An interesting article by Rumy Hasan in Open Democracy last December: Beware of Islamism with a liberal veneer. We’re well familiar with that phenomenon. The two women sitting next to Abhishek and Chris on The Big Questions were classic examples – using liberal rhetoric to defend illiberal traditions and practices, while enveloped in degrading black bags.
The recent outcry among British politicians and the London press over gender segregation in universities has shone a light on a relatively new phenomenon: the recourse to the foundational principles of liberal democracy by Islamists in pursuit of their agenda. This approach appears to be working as is evidenced by Universities UK’s (UUK) policy guidance (now withdrawn) on gender segregation at events organised by Islamic Societies. In very reasonable language, UUK advised:
“Concerns to accommodate the wishes or beliefs of those opposed to segregation should not result in a religious group being prevented from having a debate in accordance with its belief system”.
A thoroughly reactionary, sexist, practice was justified on the basis of rights – specifically the right of Islamist speakers and Muslim women to have segregated seating. This demand is thought reasonable because of the importance afforded to religious beliefs – non-religious beliefs are not granted this privilege.
We get it in the US too – the “right” to home school, the “right” to deny children medical care on religious grounds, the “right” to refuse to vaccinate one’s children, the “right” to refuse to perform abortions or dispense the morning after pill even though it’s part of your job.
It is curious – and revealing – that similar ‘liberal-minded’, ‘reasonable’, ‘freedom of choice’ arguments are not invoked for segregation on the grounds of race or ethnicity along the lines of the judgment – that set out the doctrine of ‘separate and equal’ facilities for races – of the US Supreme Court in the notorious Plessy versus Ferguson case of 1896. But, pray, why are so many who would rightly denounce this doctrine on the grounds of race, apply it on the grounds of gender? To this question no satisfactory answer is provided; a simple appeal to respect for religious belief suffices.
I keep saying.
The General Secretary of the LSE’s Student Union, Jay Stoll, provided a simple answer to the outrage felt by UUK’s policy guidance: on Channel 4 News he baldly asserted that this was a manifestation of ‘Islamophobia’. He naturally hoped that such ‘analysis’ would quell the critics and end the debate. Now Mr Stoll has some form on this: back in October at the Freshers Fair, his Students Union forced two members of the LSE Atheist, Secularist and Humanist Society to remove their ‘Jesus and Mo’ t-shirts on the grounds that this constituted ‘harassment’ of Muslim (not Christian) students (hence was Islamophobic but not Christophobic). Thankfully, after vigorous campaigning and threat of legal action, Craig Calhoun, the Director of the LSE – but not the Students Union – has apologised to the two students. One should, therefore, not be unduly surprised if the LSESU gives support to requests by Islamic societies for segregated audiences at meetings they organise on campus; and helps with its enforcement.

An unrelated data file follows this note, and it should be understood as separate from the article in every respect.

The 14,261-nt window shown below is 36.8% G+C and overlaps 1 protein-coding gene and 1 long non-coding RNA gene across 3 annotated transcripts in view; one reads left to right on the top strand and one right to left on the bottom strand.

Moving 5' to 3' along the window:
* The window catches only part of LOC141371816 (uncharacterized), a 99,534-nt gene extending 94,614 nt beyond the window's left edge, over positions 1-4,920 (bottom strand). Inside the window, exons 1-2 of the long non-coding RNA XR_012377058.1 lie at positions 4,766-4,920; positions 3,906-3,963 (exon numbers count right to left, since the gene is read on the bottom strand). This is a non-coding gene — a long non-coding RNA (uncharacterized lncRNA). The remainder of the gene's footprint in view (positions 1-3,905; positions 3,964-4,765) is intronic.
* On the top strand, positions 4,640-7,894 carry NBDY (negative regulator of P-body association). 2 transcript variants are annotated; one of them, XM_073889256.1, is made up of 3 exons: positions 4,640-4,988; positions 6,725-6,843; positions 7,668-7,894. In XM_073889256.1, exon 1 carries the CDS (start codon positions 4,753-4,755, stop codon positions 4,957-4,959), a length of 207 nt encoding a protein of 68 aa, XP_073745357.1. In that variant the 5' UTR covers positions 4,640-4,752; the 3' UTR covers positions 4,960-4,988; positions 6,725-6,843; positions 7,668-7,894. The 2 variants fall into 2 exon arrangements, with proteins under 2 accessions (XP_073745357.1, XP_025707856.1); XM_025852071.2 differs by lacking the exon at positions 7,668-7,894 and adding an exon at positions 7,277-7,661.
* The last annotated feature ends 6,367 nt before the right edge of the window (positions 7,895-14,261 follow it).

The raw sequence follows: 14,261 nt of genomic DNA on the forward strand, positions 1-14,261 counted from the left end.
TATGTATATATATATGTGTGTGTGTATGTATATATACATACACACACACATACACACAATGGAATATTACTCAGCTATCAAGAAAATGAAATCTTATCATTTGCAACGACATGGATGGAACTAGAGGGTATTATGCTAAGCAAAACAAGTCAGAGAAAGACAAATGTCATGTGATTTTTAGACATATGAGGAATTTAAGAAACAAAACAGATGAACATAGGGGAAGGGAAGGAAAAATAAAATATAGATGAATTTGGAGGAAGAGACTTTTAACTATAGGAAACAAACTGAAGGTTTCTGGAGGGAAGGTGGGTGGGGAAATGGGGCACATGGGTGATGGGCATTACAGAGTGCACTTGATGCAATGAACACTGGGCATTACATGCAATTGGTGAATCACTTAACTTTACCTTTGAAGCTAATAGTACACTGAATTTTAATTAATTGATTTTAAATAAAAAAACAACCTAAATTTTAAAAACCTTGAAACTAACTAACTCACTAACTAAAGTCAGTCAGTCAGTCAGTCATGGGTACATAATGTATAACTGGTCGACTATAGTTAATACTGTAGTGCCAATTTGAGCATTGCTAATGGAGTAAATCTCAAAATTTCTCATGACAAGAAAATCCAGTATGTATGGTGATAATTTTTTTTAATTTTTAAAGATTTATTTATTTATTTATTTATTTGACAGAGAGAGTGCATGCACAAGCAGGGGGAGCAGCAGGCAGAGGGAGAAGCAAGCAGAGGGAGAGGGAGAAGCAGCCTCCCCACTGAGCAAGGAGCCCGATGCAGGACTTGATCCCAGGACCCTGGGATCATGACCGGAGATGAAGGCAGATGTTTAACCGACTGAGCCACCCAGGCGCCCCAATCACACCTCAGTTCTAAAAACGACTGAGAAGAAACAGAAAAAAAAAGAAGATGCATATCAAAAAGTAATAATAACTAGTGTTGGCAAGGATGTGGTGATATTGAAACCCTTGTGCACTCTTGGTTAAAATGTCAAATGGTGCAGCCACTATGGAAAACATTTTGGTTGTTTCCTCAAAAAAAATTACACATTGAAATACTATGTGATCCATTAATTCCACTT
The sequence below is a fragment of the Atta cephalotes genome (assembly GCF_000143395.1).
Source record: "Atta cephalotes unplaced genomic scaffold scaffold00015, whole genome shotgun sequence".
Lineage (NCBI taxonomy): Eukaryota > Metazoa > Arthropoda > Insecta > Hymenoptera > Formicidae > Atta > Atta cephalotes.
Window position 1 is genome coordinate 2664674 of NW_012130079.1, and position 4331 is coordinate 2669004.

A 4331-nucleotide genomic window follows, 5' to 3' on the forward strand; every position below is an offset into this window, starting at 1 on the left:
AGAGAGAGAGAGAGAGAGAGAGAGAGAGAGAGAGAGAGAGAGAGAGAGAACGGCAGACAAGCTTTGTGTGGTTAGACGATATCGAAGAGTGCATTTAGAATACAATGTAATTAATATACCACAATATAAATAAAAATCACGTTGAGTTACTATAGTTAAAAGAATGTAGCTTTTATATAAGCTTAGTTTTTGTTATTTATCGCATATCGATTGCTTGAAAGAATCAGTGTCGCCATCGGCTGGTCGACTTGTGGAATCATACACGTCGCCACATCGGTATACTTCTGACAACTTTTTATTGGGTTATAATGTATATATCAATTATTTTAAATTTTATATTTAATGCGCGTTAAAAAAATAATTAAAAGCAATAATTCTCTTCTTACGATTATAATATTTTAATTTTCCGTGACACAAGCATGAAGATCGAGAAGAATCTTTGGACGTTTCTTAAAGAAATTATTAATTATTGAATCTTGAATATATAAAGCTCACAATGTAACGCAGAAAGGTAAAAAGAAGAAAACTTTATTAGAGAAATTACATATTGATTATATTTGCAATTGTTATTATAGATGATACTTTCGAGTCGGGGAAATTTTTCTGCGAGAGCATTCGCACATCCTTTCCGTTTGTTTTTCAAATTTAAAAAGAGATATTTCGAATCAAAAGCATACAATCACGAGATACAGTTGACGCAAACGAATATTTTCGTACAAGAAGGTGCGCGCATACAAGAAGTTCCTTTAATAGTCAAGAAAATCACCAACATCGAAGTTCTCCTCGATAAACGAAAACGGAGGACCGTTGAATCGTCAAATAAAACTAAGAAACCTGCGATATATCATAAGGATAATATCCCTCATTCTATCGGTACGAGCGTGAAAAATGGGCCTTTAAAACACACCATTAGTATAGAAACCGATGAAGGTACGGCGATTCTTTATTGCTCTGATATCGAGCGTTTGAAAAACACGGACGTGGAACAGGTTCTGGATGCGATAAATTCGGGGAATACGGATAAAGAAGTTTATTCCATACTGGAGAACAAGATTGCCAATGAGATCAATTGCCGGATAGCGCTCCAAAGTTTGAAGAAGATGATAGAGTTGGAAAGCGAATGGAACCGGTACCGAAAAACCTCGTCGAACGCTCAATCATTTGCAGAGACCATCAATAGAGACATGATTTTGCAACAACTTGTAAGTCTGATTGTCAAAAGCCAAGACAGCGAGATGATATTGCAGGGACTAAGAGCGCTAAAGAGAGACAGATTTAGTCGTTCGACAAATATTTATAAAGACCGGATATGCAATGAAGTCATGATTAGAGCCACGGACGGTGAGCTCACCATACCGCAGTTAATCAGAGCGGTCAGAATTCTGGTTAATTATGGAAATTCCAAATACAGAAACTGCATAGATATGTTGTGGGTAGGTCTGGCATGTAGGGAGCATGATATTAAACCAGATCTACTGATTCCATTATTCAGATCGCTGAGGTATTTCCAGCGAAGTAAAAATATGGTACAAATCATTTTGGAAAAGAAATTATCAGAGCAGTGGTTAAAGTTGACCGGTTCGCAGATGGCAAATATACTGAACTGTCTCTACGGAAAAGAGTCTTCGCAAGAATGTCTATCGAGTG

Well so far, that hasn’t happened that I’m aware of – and I think I would be aware if it had because I think Chris and Abhishek would tell me.
Whilst recognising that Islamists in Muslim-majority countries – from the Wahabbi House of Saud to Sunni Pakistan to Shia Iran – are contemptuous of liberal, democratic, values, many Islamists in the west now realise that this rejectionist approach is counterproductive to their cause. Hence they are skilfully resorting to arguments coated with liberalism. It is, therefore, imperative that those concerned by the corrosive values of Islamism: gender segregation, attack on freedom of expression, and veiling are only three instances – should see through this liberal veneer to reveal the reactionary agenda underneath and to put up robust opposition to their demands.